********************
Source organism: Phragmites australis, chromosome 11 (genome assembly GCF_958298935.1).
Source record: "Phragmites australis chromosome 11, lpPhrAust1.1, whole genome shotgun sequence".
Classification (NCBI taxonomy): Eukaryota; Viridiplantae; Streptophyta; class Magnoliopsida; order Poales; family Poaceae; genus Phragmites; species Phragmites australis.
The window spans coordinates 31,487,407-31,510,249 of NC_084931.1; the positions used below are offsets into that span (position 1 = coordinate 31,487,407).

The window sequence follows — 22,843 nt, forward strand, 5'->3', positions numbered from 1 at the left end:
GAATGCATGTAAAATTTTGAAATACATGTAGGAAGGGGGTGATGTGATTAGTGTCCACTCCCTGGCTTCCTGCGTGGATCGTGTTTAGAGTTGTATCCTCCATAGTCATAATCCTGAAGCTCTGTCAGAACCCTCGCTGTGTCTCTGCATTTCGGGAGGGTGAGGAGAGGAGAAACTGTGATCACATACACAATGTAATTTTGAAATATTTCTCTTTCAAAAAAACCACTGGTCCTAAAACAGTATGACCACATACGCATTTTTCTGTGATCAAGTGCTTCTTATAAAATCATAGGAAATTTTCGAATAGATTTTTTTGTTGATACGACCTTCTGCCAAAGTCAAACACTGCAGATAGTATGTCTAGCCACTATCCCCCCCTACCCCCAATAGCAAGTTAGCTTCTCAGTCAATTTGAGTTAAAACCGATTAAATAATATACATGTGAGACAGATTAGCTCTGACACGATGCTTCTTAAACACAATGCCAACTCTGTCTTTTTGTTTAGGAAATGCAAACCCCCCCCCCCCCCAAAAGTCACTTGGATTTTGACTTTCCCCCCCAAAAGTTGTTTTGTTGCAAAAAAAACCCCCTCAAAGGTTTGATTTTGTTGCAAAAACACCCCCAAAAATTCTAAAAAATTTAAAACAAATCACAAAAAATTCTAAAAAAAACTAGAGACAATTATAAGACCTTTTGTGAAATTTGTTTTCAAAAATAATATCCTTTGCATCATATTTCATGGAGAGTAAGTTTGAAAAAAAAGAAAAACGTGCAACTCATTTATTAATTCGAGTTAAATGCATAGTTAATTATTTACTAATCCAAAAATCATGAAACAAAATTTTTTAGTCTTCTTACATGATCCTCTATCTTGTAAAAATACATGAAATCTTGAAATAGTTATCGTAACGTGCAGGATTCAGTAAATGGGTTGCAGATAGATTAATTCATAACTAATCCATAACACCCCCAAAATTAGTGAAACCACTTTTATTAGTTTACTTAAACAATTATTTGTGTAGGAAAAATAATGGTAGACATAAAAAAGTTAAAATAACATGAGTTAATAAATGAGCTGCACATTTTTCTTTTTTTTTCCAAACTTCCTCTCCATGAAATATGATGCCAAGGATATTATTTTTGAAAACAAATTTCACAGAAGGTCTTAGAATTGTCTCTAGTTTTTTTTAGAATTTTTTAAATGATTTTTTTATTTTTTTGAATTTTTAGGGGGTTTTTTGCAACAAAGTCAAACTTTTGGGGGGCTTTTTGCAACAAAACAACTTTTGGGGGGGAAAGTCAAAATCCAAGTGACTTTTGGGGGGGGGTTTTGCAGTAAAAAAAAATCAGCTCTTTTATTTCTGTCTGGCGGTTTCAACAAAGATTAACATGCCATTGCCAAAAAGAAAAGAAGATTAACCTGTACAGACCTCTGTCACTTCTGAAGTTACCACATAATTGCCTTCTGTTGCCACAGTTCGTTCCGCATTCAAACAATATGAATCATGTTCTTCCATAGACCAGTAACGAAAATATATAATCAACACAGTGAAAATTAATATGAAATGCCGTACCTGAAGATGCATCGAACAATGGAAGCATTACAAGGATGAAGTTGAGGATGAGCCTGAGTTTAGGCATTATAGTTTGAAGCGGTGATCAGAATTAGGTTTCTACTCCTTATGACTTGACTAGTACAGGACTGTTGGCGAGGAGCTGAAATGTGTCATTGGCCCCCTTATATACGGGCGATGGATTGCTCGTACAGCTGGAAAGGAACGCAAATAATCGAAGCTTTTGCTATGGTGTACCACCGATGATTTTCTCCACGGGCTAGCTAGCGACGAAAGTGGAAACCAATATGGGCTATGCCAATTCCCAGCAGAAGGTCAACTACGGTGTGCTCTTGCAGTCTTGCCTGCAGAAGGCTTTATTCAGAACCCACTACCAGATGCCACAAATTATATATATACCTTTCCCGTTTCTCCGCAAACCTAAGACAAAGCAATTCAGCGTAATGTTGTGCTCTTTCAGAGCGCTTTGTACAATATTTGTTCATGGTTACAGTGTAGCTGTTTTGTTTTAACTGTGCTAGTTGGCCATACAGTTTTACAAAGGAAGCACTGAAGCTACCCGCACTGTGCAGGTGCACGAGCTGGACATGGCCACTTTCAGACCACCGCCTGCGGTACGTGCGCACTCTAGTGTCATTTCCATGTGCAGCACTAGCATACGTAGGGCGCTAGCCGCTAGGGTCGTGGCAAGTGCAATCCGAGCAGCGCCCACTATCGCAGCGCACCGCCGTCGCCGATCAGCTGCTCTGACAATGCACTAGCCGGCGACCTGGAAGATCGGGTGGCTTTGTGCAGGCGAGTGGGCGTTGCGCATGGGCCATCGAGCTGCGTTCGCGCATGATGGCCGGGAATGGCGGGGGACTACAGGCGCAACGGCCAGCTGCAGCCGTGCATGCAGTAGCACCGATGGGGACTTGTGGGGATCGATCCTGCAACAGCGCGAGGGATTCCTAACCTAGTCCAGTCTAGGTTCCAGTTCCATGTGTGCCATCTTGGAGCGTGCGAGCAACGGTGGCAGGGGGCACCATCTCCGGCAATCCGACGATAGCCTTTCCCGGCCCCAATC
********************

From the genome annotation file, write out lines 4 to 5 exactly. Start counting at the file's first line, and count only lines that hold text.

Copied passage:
The window spans coordinates 31,487,407-31,510,249 of NC_084931.1; the positions used below are offsets into that span (position 1 = coordinate 31,487,407).

The window sequence follows — 22,843 nt, forward strand, 5'->3', positions numbered from 1 at the left end: